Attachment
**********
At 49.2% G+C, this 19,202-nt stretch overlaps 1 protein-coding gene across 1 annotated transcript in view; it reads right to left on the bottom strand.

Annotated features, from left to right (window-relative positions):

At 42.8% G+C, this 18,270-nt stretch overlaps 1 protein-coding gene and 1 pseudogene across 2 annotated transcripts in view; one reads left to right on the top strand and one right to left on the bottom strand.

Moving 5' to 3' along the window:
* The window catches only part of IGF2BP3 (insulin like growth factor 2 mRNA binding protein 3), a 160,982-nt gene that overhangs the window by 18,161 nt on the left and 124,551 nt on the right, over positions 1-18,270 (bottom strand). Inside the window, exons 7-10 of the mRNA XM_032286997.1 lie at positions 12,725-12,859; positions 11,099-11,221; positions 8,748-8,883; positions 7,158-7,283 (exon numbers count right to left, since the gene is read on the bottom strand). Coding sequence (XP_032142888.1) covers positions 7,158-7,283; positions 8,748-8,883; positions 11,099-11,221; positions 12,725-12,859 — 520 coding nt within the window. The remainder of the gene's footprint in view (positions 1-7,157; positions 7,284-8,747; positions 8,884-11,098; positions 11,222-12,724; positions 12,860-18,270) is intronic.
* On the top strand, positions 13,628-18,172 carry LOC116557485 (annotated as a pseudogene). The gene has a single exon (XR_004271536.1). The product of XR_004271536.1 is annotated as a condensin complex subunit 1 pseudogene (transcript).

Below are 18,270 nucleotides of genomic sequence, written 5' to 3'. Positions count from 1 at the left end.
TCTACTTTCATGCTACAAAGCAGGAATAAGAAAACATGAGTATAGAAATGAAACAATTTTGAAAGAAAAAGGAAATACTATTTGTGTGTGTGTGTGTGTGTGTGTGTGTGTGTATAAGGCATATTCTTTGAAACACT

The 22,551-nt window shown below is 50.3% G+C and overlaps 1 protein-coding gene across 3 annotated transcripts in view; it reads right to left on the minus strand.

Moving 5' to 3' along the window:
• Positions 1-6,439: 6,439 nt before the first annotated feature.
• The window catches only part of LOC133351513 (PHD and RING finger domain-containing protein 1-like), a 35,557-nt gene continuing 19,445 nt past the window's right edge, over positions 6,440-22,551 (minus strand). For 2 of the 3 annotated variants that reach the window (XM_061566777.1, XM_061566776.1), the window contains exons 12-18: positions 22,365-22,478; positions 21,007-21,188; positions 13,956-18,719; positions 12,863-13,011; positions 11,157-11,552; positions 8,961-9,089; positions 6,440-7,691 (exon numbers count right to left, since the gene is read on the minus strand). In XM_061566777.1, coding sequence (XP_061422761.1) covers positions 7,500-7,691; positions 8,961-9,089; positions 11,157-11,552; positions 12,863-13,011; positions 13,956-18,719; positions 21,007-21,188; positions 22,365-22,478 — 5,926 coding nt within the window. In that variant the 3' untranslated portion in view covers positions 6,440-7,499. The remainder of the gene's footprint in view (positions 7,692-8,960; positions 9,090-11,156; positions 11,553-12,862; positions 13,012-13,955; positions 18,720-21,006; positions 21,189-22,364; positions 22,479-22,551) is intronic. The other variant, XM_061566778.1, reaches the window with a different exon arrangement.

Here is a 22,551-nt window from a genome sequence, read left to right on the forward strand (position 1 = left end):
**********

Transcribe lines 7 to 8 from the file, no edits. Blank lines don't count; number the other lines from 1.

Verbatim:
Below are 18,270 nucleotides of genomic sequence, written 5' to 3'. Positions count from 1 at the left end.
TCTACTTTCATGCTACAAAGCAGGAATAAGAAAACATGAGTATAGAAATGAAACAATTTTGAAAGAAAAAGGAAATACTATTTGTGTGTGTGTGTGTGTGTGTGTGTGTGTGTATAAGGCATATTCTTTGAAACACT